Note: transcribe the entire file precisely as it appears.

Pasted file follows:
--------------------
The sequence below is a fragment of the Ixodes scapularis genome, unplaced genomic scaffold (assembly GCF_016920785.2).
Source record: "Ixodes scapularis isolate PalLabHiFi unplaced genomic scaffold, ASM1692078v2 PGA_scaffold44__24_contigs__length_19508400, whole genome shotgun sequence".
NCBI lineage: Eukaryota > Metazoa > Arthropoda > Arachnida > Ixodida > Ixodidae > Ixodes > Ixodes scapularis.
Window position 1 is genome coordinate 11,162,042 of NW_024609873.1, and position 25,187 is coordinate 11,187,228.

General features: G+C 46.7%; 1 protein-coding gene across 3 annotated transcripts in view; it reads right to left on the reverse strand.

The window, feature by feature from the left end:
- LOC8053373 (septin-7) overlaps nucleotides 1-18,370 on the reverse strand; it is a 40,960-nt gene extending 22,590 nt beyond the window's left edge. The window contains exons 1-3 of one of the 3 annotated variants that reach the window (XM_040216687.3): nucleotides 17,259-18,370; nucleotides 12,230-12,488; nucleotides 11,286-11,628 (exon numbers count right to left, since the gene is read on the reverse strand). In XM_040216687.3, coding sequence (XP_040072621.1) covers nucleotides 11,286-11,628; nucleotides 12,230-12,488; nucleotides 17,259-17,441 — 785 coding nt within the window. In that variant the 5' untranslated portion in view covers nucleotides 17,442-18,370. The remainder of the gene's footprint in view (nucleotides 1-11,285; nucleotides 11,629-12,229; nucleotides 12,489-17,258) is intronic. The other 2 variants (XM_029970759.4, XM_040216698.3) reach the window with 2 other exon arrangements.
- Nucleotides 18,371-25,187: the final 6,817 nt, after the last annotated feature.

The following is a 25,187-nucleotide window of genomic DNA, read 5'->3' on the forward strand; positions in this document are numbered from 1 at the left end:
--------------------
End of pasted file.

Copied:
The sequence below is a fragment of the Ixodes scapularis genome, unplaced genomic scaffold (assembly GCF_016920785.2).
Source record: "Ixodes scapularis isolate PalLabHiFi unplaced genomic scaffold, ASM1692078v2 PGA_scaffold44__24_contigs__length_19508400, whole genome shotgun sequence".
NCBI lineage: Eukaryota > Metazoa > Arthropoda > Arachnida > Ixodida > Ixodidae > Ixodes > Ixodes scapularis.
Window position 1 is genome coordinate 11,162,042 of NW_024609873.1, and position 25,187 is coordinate 11,187,228.

General features: G+C 46.7%; 1 protein-coding gene across 3 annotated transcripts in view; it reads right to left on the reverse strand.

The window, feature by feature from the left end:
- LOC8053373 (septin-7) overlaps nucleotides 1-18,370 on the reverse strand; it is a 40,960-nt gene extending 22,590 nt beyond the window's left edge. The window contains exons 1-3 of one of the 3 annotated variants that reach the window (XM_040216687.3): nucleotides 17,259-18,370; nucleotides 12,230-12,488; nucleotides 11,286-11,628 (exon numbers count right to left, since the gene is read on the reverse strand). In XM_040216687.3, coding sequence (XP_040072621.1) covers nucleotides 11,286-11,628; nucleotides 12,230-12,488; nucleotides 17,259-17,441 — 785 coding nt within the window. In that variant the 5' untranslated portion in view covers nucleotides 17,442-18,370. The remainder of the gene's footprint in view (nucleotides 1-11,285; nucleotides 11,629-12,229; nucleotides 12,489-17,258) is intronic. The other 2 variants (XM_029970759.4, XM_040216698.3) reach the window with 2 other exon arrangements.
- Nucleotides 18,371-25,187: the final 6,817 nt, after the last annotated feature.

The following is a 25,187-nucleotide window of genomic DNA, read 5'->3' on the forward strand; positions in this document are numbered from 1 at the left end: